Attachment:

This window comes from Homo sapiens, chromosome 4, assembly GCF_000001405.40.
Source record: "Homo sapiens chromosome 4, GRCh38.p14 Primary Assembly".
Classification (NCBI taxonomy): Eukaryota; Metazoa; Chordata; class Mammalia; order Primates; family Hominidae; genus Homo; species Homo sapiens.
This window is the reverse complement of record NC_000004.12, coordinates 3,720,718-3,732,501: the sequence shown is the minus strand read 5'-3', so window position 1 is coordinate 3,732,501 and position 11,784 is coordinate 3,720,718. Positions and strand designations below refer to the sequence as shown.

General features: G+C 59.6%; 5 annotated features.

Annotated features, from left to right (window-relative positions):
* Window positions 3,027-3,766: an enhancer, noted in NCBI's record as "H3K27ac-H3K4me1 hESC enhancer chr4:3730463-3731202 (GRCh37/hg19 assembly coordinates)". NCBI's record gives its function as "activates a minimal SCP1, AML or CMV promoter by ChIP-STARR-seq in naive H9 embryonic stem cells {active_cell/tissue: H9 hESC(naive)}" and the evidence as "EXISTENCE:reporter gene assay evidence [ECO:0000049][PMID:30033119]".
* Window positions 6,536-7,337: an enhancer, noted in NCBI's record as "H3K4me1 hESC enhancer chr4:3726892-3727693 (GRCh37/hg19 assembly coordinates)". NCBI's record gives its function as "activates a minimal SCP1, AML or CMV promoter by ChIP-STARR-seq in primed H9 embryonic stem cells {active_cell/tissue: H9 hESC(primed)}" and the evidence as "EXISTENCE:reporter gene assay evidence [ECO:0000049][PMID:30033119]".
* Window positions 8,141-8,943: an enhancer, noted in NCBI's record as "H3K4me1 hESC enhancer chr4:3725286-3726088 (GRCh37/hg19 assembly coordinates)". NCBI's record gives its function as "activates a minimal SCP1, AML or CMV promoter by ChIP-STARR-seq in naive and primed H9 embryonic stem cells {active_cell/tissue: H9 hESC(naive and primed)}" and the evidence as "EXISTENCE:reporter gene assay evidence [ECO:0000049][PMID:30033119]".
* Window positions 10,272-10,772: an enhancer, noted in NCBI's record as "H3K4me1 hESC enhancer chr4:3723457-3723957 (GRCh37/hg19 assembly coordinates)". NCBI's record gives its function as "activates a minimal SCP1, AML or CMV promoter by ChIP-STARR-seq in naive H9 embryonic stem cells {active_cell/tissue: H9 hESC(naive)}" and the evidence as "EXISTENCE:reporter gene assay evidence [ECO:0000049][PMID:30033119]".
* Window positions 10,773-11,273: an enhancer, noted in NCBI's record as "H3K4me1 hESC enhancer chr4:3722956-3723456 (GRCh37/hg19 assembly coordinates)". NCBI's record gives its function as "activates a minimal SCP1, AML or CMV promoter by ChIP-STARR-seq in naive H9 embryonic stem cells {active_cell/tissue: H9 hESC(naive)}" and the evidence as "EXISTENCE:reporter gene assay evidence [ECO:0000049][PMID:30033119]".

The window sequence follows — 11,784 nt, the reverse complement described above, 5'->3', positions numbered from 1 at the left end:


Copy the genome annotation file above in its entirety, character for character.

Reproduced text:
This window comes from Homo sapiens, chromosome 4, assembly GCF_000001405.40.
Source record: "Homo sapiens chromosome 4, GRCh38.p14 Primary Assembly".
Classification (NCBI taxonomy): Eukaryota; Metazoa; Chordata; class Mammalia; order Primates; family Hominidae; genus Homo; species Homo sapiens.
This window is the reverse complement of record NC_000004.12, coordinates 3,720,718-3,732,501: the sequence shown is the minus strand read 5'-3', so window position 1 is coordinate 3,732,501 and position 11,784 is coordinate 3,720,718. Positions and strand designations below refer to the sequence as shown.

General features: G+C 59.6%; 5 annotated features.

Annotated features, from left to right (window-relative positions):
* Window positions 3,027-3,766: an enhancer, noted in NCBI's record as "H3K27ac-H3K4me1 hESC enhancer chr4:3730463-3731202 (GRCh37/hg19 assembly coordinates)". NCBI's record gives its function as "activates a minimal SCP1, AML or CMV promoter by ChIP-STARR-seq in naive H9 embryonic stem cells {active_cell/tissue: H9 hESC(naive)}" and the evidence as "EXISTENCE:reporter gene assay evidence [ECO:0000049][PMID:30033119]".
* Window positions 6,536-7,337: an enhancer, noted in NCBI's record as "H3K4me1 hESC enhancer chr4:3726892-3727693 (GRCh37/hg19 assembly coordinates)". NCBI's record gives its function as "activates a minimal SCP1, AML or CMV promoter by ChIP-STARR-seq in primed H9 embryonic stem cells {active_cell/tissue: H9 hESC(primed)}" and the evidence as "EXISTENCE:reporter gene assay evidence [ECO:0000049][PMID:30033119]".
* Window positions 8,141-8,943: an enhancer, noted in NCBI's record as "H3K4me1 hESC enhancer chr4:3725286-3726088 (GRCh37/hg19 assembly coordinates)". NCBI's record gives its function as "activates a minimal SCP1, AML or CMV promoter by ChIP-STARR-seq in naive and primed H9 embryonic stem cells {active_cell/tissue: H9 hESC(naive and primed)}" and the evidence as "EXISTENCE:reporter gene assay evidence [ECO:0000049][PMID:30033119]".
* Window positions 10,272-10,772: an enhancer, noted in NCBI's record as "H3K4me1 hESC enhancer chr4:3723457-3723957 (GRCh37/hg19 assembly coordinates)". NCBI's record gives its function as "activates a minimal SCP1, AML or CMV promoter by ChIP-STARR-seq in naive H9 embryonic stem cells {active_cell/tissue: H9 hESC(naive)}" and the evidence as "EXISTENCE:reporter gene assay evidence [ECO:0000049][PMID:30033119]".
* Window positions 10,773-11,273: an enhancer, noted in NCBI's record as "H3K4me1 hESC enhancer chr4:3722956-3723456 (GRCh37/hg19 assembly coordinates)". NCBI's record gives its function as "activates a minimal SCP1, AML or CMV promoter by ChIP-STARR-seq in naive H9 embryonic stem cells {active_cell/tissue: H9 hESC(naive)}" and the evidence as "EXISTENCE:reporter gene assay evidence [ECO:0000049][PMID:30033119]".

The window sequence follows — 11,784 nt, the reverse complement described above, 5'->3', positions numbered from 1 at the left end: